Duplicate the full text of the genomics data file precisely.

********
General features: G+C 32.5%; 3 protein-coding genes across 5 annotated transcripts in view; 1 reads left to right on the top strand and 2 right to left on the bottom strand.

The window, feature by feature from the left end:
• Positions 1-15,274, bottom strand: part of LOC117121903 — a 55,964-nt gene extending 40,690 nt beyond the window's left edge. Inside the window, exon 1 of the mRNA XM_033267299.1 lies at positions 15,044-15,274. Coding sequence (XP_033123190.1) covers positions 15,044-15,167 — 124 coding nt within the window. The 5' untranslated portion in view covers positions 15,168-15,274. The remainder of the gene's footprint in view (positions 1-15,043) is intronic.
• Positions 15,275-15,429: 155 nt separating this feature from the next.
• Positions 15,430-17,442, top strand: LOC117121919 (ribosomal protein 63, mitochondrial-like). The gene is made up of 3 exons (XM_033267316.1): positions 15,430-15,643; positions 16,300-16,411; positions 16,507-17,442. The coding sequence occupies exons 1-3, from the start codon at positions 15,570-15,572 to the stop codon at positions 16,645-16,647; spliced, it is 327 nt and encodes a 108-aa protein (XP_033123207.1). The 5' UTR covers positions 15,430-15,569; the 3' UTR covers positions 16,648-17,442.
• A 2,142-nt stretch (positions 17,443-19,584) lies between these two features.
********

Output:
General features: G+C 32.5%; 3 protein-coding genes across 5 annotated transcripts in view; 1 reads left to right on the top strand and 2 right to left on the bottom strand.

The window, feature by feature from the left end:
• Positions 1-15,274, bottom strand: part of LOC117121903 — a 55,964-nt gene extending 40,690 nt beyond the window's left edge. Inside the window, exon 1 of the mRNA XM_033267299.1 lies at positions 15,044-15,274. Coding sequence (XP_033123190.1) covers positions 15,044-15,167 — 124 coding nt within the window. The 5' untranslated portion in view covers positions 15,168-15,274. The remainder of the gene's footprint in view (positions 1-15,043) is intronic.
• Positions 15,275-15,429: 155 nt separating this feature from the next.
• Positions 15,430-17,442, top strand: LOC117121919 (ribosomal protein 63, mitochondrial-like). The gene is made up of 3 exons (XM_033267316.1): positions 15,430-15,643; positions 16,300-16,411; positions 16,507-17,442. The coding sequence occupies exons 1-3, from the start codon at positions 15,570-15,572 to the stop codon at positions 16,645-16,647; spliced, it is 327 nt and encodes a 108-aa protein (XP_033123207.1). The 5' UTR covers positions 15,430-15,569; the 3' UTR covers positions 16,648-17,442.
• A 2,142-nt stretch (positions 17,443-19,584) lies between these two features.